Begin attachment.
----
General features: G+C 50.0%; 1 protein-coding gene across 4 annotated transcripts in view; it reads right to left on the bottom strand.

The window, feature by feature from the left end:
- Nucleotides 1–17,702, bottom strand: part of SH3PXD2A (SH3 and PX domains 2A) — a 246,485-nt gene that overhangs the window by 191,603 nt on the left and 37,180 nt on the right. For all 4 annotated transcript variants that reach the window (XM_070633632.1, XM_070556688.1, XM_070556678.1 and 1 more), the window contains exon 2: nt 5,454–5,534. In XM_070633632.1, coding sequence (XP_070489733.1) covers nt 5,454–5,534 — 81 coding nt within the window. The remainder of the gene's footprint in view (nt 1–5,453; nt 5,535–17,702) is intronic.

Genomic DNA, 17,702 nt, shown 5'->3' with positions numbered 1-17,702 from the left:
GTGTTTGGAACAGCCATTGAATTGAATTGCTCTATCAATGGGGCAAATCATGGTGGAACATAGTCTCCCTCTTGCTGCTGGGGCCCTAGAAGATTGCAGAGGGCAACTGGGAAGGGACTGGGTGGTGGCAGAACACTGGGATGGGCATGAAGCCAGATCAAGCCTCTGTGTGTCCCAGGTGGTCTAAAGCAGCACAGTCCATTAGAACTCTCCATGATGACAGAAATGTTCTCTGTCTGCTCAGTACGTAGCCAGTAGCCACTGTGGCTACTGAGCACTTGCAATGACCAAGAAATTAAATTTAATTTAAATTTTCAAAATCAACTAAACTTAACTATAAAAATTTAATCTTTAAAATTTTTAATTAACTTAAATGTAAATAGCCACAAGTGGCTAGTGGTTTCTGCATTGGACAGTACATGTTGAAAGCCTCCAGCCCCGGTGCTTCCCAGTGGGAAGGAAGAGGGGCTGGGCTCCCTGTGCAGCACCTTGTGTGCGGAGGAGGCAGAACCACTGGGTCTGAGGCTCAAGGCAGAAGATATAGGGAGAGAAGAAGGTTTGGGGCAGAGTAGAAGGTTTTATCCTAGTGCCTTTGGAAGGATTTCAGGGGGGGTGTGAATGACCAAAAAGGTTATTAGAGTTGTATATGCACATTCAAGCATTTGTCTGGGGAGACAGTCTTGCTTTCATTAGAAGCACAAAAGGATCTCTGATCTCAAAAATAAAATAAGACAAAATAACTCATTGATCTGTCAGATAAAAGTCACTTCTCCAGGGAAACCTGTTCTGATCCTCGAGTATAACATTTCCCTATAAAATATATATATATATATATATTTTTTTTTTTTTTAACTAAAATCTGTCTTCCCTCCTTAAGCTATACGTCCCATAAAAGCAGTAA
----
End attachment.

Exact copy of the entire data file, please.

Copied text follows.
General features: G+C 50.0%; 1 protein-coding gene across 4 annotated transcripts in view; it reads right to left on the bottom strand.

The window, feature by feature from the left end:
- Nucleotides 1–17,702, bottom strand: part of SH3PXD2A (SH3 and PX domains 2A) — a 246,485-nt gene that overhangs the window by 191,603 nt on the left and 37,180 nt on the right. For all 4 annotated transcript variants that reach the window (XM_070633632.1, XM_070556688.1, XM_070556678.1 and 1 more), the window contains exon 2: nt 5,454–5,534. In XM_070633632.1, coding sequence (XP_070489733.1) covers nt 5,454–5,534 — 81 coding nt within the window. The remainder of the gene's footprint in view (nt 1–5,453; nt 5,535–17,702) is intronic.

Genomic DNA, 17,702 nt, shown 5'->3' with positions numbered 1-17,702 from the left:
GTGTTTGGAACAGCCATTGAATTGAATTGCTCTATCAATGGGGCAAATCATGGTGGAACATAGTCTCCCTCTTGCTGCTGGGGCCCTAGAAGATTGCAGAGGGCAACTGGGAAGGGACTGGGTGGTGGCAGAACACTGGGATGGGCATGAAGCCAGATCAAGCCTCTGTGTGTCCCAGGTGGTCTAAAGCAGCACAGTCCATTAGAACTCTCCATGATGACAGAAATGTTCTCTGTCTGCTCAGTACGTAGCCAGTAGCCACTGTGGCTACTGAGCACTTGCAATGACCAAGAAATTAAATTTAATTTAAATTTTCAAAATCAACTAAACTTAACTATAAAAATTTAATCTTTAAAATTTTTAATTAACTTAAATGTAAATAGCCACAAGTGGCTAGTGGTTTCTGCATTGGACAGTACATGTTGAAAGCCTCCAGCCCCGGTGCTTCCCAGTGGGAAGGAAGAGGGGCTGGGCTCCCTGTGCAGCACCTTGTGTGCGGAGGAGGCAGAACCACTGGGTCTGAGGCTCAAGGCAGAAGATATAGGGAGAGAAGAAGGTTTGGGGCAGAGTAGAAGGTTTTATCCTAGTGCCTTTGGAAGGATTTCAGGGGGGGTGTGAATGACCAAAAAGGTTATTAGAGTTGTATATGCACATTCAAGCATTTGTCTGGGGAGACAGTCTTGCTTTCATTAGAAGCACAAAAGGATCTCTGATCTCAAAAATAAAATAAGACAAAATAACTCATTGATCTGTCAGATAAAAGTCACTTCTCCAGGGAAACCTGTTCTGATCCTCGAGTATAACATTTCCCTATAAAATATATATATATATATATATTTTTTTTTTTTTTAACTAAAATCTGTCTTCCCTCCTTAAGCTATACGTCCCATAAAAGCAGTAA